4080 — Before Introducing a Decision Aid, Give Black Veterans Permission to Participate in Shared Decision-Making
Lead/Presenter: Anna Barker,
COIN - Bedford/Boston
All Authors: Barker AM ((Center for Healthcare Organization & Implementation Research, Bedford/Boston)), Wiener RS (CHOIR; Boston University) Herbst, AN (CHOIR) Kaitz, J (CHOIR) Rodriguez, JA (CHOIR; Boston University) Fix, GM (CHOIR; Boston University)
Decision aids increase a patientâ€™s role in shared decision-making (SDM) â€“ the process where patients and clinicians exchange information and deliberate before arriving at a clinical decision together â€“ by providing information about treatment options and equipping patients to communicate their preferences. The utility of decision aids is limited, however, because they do not address the power differential that prevents some patients from participating in conversations and decision-making with clinicians. This power differential is more pronounced among Black Veterans, who are more likely to defer to authority and less likely to have their concerns validated in the clinical encounter. Our co-design team created a Veteran-facing booklet to directly address this power imbalance, empower Black Veterans to participate in SDM, and reduce this disparity. SDM for lung cancer screening (LCS) was used as an example: notably, Black Americans derive the greatest mortality benefit from, but are less likely to participate in, LCS.
We worked with a team of 5 Veterans from diverse racial backgrounds to co-design a 30-page illustrated Veteran-facing booklet. It includes a series of narratives from Veterans who describe the benefit of playing an active role in provider-patient communication; didactic information about SDM and LCS; and self-reflection activities. We sought feedback on the booklet from a separate group of Veteran stakeholders familiar with SDM for LCS (n = 4), then interviewed LCS-eligible Veterans (n = 3) in a small pilot test of the bookletâ€™s acceptability.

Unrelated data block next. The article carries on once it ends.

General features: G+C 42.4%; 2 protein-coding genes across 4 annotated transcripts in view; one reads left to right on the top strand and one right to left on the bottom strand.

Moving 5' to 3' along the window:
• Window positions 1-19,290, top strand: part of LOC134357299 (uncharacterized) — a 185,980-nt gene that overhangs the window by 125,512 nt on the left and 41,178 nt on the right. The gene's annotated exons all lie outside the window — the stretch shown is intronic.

By drawing from Veteransâ€™ expertise-by-experience, we created an engaging, culturally sensitive product that reflects the Veteran voice. Veteran stakeholders, for example, felt the personal stories in the booklet resonated with their experiences: â€œThe goal of the booklet is to inform Veterans how to be more proactive in your healthcare. I liked the personal stories â€“ I said, oh yeah, that happened to me.â€ A Veteran in the pilot interviews reacted to a self-reflection activity by saying, â€œ[It] kind of makes me think that thereâ€™s other people out there that do the same thing. It makes me feelâ€¦more confident, the next time Iâ€™ll try not to downplay [my symptoms].â€ Given these initial positive results, we are currently testing the bookletâ€™s effectiveness, as measured by self-efficacy, engagement in care, perceived normative pressure, and intention to participate in both SDM for LCS and the broader clinical conversation, by surveying a random sample of Black Veterans eligible for LCS (n = 100). We are also conducting focus groups (n = 15) to understand the contextual factors influencing the bookletâ€™s impact on Black Veterans. This analysis will be completed in September 2022.
Empowering Black Veterans to participate in clinical conversations is an important first step to ensuring successful SDM. Our co-designed booklet that seeks to influence Veteransâ€™ expectations of their role in the clinical encounter, by normalizing active participation, was well received in early acceptability testing. Survey and focus group results will evaluate its effectiveness among this population.
Veteran-facing materials co-designed by Veterans show promise for creating products that are engaging, culturally sensitive, and influential.